The seafaring selection, Moby Dick; Or, The Album, has been a long time in coming to anyone the least bit acquainted with the L.A.-based alt-country act. Juli Crockett (guitar/vocals/songwriting) confesses Herman Melville’s classic has always been an “obsessive literary love.” In fact, a few years ago at a live gig at Rhino Records in Claremont, California she jokingly voiced concern that she wrote too many songs inspired by Moby Dick. The Evangenitals’ latest release proves that Crockett and company got over that little issue.
The group’s current lineup consists of songwriter/guitarist/vocalist Juli Crockett, co-founder and gospel/jazz singer Lisa Dee, keyboardist Michael Feldman, bassist Joey Maramba, violinist Andrea Baker, mandolinist Daniel Mark, violinist and effects man Danny Graziani, and rotating drummers George Bernardo (Cash’d Out), princess Frank (Killsonic), David Hurlin (Apocalypso Tantric Boys Choir) and Robert Shaffer (Ninja Academy). On this, their debut disc with Fluff & Gravy Records, they are backed by an assortment of other artists including: folk artist Jim Kweskin (of Jug Band fame) on banjo and vocals, avant-garde performer Dorian Wood on vocals, Alien D. Glass II on national guitar, composer Jeremy Zuckerman (“Avatar: The Last Airbender” and recent number one iTunes Soundtrack “Legend of Korra”) on guitar, Kris Tiner (Empty Cage Quartet) on cornet and bassist Edwin Livingston (Natalie Cole).
Moby Dick; Or, The Album includes seven cuts. It is a musical mash-up of songs largely inspired Melville’s masterpiece and includes ingredients of numerous different musical genres including but not limited to: Americana and country, folk, hillbilly, jazz and new wave. Crockett elaborates on the connection forged in this melding of hooks and books:
“Moby Dick is one of those iconic texts that has a life beyond its pages. People who have never read the book still have an understanding of its themes and its characters. (C)haracters like Captain Ahab and the White Whale transcend literature and enter the realm of the symbolic.”
Crockett concludes: “Great works of art aren’t satisfied with being passively received; we are meant to engage, challenge, and play with them. The greatness of great literature is in its ability to respond with resiliency to the times, over ages and eons. Without changing a word, they somehow manage to consistently change our lives.”
The album opens on “Ahab’s Leg.” It’s an interesting intro to this thematic work and an early favorite of online critics. The second selection is “The Sermon”. This is a short seaside mayhap shipboard revival that leaves some wanting more as it too is an early online favorite. Both are Crockett compositions.
“Shipwreck Blues” is the only track to which Crockett did not actually lend her writing talents to although the band performs it so well listeners believe it belongs here anyway. This song actually goes back to at least 1931 and was written by Bessie Smith. The Evangenitals make it sound much older turning into appropriately overcast piece with nautical mental images and ethereal vocals.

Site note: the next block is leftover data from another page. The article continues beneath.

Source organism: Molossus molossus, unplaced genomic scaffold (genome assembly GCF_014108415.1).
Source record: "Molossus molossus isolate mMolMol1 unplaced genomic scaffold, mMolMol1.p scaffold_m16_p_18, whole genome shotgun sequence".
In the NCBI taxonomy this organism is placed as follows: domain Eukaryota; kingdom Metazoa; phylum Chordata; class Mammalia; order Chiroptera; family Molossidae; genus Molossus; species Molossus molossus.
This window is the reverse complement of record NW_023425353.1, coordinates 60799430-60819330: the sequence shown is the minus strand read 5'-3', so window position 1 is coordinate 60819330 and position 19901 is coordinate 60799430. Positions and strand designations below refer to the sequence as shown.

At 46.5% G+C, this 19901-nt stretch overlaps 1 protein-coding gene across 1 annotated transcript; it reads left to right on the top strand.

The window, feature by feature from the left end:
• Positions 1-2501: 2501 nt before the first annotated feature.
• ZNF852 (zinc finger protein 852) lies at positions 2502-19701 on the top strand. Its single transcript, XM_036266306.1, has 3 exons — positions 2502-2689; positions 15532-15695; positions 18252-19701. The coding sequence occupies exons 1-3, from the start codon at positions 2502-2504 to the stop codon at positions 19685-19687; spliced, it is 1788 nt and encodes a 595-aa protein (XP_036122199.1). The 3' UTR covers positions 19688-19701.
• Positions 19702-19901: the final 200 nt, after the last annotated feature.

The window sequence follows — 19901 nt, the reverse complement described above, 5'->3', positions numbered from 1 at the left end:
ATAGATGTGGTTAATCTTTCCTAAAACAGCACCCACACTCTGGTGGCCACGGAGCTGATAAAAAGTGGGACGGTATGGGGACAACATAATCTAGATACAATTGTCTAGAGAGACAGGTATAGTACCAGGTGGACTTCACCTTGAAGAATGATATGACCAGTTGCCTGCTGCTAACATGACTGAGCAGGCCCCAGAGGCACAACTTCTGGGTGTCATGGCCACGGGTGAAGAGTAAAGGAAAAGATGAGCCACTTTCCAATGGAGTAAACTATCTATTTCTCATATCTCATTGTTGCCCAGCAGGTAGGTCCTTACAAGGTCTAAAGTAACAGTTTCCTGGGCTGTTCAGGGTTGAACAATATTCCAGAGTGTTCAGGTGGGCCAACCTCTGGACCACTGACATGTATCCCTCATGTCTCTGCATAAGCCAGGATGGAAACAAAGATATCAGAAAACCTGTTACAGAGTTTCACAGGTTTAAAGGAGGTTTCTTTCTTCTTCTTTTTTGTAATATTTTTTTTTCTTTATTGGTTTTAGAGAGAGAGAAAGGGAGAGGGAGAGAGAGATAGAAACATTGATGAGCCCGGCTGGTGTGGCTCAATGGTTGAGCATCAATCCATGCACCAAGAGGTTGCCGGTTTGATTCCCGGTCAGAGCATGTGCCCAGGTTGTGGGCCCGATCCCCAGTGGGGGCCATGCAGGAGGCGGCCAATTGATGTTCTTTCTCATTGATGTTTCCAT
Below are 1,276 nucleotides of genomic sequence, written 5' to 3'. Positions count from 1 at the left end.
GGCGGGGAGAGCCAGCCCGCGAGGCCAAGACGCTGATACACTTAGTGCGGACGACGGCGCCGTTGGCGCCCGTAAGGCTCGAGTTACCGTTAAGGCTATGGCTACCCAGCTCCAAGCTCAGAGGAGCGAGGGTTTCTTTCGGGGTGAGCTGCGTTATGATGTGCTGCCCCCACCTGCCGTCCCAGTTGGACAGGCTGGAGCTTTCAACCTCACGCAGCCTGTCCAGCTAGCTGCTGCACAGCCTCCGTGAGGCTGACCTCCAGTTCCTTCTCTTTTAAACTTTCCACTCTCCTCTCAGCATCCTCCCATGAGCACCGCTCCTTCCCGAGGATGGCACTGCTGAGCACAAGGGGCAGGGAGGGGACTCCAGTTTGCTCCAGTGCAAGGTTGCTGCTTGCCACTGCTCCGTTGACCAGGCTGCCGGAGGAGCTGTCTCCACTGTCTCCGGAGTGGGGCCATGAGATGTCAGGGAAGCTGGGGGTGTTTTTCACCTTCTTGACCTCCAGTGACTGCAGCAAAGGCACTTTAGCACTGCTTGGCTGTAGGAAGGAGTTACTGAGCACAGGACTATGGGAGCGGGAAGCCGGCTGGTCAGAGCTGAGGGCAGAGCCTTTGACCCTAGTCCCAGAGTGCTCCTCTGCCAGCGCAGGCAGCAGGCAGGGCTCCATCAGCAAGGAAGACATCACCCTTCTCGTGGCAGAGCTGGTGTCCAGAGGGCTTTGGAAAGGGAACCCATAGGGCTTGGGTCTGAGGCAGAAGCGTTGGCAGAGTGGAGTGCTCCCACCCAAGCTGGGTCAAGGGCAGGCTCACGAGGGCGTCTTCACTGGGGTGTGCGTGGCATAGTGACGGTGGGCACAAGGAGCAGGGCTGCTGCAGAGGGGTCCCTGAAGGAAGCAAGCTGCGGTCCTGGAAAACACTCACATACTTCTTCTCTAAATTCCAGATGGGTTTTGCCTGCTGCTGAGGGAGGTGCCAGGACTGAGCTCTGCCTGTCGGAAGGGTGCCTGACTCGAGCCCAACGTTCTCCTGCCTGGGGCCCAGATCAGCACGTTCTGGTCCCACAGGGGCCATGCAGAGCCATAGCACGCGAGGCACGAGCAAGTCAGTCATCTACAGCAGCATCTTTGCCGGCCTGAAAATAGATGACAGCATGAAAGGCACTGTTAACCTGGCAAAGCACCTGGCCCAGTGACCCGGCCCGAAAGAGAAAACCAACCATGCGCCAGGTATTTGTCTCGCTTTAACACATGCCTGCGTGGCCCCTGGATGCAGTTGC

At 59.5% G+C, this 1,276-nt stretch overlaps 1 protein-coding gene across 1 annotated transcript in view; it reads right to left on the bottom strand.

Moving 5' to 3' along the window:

"Turbulent Flow” follows. Initially it almost sounds like a video game-turned foreign TV commercial. Still, it’s refreshing and original. It’s also a fine example of what the writing team of Crockett, Feldman and Maramba can do.
"Moby Dick”, the titular track, is also a fun number. It’s a songstory with a CliffsNotes chorus that’s gotta be great live. Let the harpoons fly? No let loose the strings! This is one of the best cuts on the album was co-written with Ron McElderry.
“The Lee Shore” comes in next with a natural musical flow all its own and yet it certainly works well enough with the Evangenitals eclectic often mercurial signature sound. Perhaps what’s most interesting here is that the song reveals something about Crockett and the song writing process she oft’times employs: “A song can start with a teeny, tiny feeling and then explode into some epic monument. I love that. Our longest song is based on one of the shortest chapters of Moby Dick (Chapter 23: The Lee Shore).”
She adds: “(This song) is one of my favorites. It is so epic and complex and perfect in its own weird way that even though I can remember exactly where I was and what I was doing when I wrote it, it feels so much bigger than me. I’m really proud of that song, and the whole chain of life that brought it into being."
The closing cut is “Quee Queg.” This is another atmospheric, character composition. It does the trick as an album end-note and was co-written with Gordon Torncello. Overall, this contains some of the best work the band has ever done. (Hey, it even has a very brief hidden track that’s fun and fluff and harkens back to the day when everyone was doing it.) So check out The Evangenitals’ Moby Dick; Or, The Album and go with the “Turbulent Flow”.
My name is Phoenix and . . . that’s the bottom line.